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Your Journey: How do I Reach Out For Private Counselling UK

reaching out for private counselling

It may feel daunting to reach out to a counsellor for the first time. You may have so many questions it feels impossible to know where to start…

Questions like:

  • How do I know who to choose?
  • How do I get from making that initial enquiry to booking my first session?
  • What happens during the initial consultation call?
  • What questions should I ask my counsellor before booking the first session?
  • How much should I tell my counsellor when I enquire?

The first time I reached out to a counsellor I had all these same questions too. It can feel like an overwhelming process and I’m here to make that process easier for you.

In this post, I’m going to aim to answer all of those pressing questions you might have and give you a rundown on what it is like to reach out for private counselling in the UK.

So, how do I reach out for private counselling in the UK?

All counsellors have their own way of taking enquiries and booking sessions but these 4 steps should give you an idea of what the standard process looks like.

This is the process most of my counselling clients take. Each step is important as finding a counsellor is a unique journey. You may connect with one counsellor and not another. Each of these 4 steps enables you to see how you feel about potentially working with that counsellor, whether you feel comfortable opening up and whether their availability works for your life.

Step One: Finding a Counsellor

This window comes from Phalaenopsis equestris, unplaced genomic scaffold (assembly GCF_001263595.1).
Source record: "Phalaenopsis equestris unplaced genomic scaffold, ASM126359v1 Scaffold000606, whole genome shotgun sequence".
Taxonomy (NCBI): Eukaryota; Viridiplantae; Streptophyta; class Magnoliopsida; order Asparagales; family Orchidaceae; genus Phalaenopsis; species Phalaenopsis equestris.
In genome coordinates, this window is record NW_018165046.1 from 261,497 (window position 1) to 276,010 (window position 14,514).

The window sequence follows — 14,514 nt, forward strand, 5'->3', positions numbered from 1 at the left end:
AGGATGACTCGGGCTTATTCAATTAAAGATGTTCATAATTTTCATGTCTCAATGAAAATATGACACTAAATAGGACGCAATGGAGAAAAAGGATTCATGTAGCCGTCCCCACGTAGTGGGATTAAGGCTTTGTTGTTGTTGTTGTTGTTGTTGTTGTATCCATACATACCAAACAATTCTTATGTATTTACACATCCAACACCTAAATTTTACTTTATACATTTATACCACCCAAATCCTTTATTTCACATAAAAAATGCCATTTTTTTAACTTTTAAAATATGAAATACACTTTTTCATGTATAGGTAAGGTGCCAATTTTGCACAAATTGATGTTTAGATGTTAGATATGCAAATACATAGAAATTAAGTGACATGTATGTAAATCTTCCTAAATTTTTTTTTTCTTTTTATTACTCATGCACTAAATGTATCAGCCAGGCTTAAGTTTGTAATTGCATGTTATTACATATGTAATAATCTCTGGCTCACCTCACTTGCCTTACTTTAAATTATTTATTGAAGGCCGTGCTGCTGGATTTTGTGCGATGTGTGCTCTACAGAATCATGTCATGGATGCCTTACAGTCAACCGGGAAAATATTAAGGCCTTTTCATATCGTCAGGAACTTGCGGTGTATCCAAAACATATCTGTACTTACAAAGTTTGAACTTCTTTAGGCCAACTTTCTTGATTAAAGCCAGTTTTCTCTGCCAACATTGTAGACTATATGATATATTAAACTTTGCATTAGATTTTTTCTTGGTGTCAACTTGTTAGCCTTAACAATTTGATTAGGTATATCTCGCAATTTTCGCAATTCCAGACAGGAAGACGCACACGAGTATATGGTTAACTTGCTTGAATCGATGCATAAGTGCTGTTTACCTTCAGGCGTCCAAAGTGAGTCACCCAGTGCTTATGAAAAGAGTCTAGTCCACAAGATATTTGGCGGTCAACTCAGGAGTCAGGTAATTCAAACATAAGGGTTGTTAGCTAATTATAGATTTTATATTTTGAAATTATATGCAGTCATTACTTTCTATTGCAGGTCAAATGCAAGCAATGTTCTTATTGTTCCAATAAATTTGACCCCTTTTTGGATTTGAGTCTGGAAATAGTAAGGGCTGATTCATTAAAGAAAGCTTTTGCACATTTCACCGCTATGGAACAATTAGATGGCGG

It can be hard to find a counsellor. Depending on where you live, you may be restricted to who is in your area or the complete opposite, overwhelmed by the amount of counsellors around you.

Putting aside the reason you’re reaching out for counselling, you will likely be talking about some quite painful, difficult experiences and therefore, it is important to choose someone you feel safe and comfortable with.

A common place where people search for counsellors is on the Counselling Directory. Here you are given a list of counsellors in your area with a small photo and a description of their practice. Even with all of these counsellors compiled into a nice, neat website, it can still be difficult to choose.

So, let’s go back to the idea of finding someone you feel safe and comfortable with. It’s time to try and get a bit more of a feel for your counsellor.

Let’s say you’ve found a couple of people who stand out to you. Great!

What I suggest doing from here is checking out their other platforms. If they have a website linked, go have a look at that. If they have a business Instagram or Facebook page, see if you feel drawn to their posts. This can help you get a bit more of a feel for your counsellor to see if you’d feel safe with them.

The initial call I’ll talk about later is another way to see if you connect and can see yourself working with the counsellor you’ve chosen.

Step Two: Your Enquiry

So, you have found a counsellor you think you’d like to work with, that’s great! You liked their online presence, and their photos and maybe even felt seen by some of their Instagram posts.

But how do you actually reach out to them?

The best way to get started reaching out to a private counsellor is by sending an enquiry. If you’re searching on a directory, this can be done through the counsellor’s profile page and if you’re on their website look for a contact form.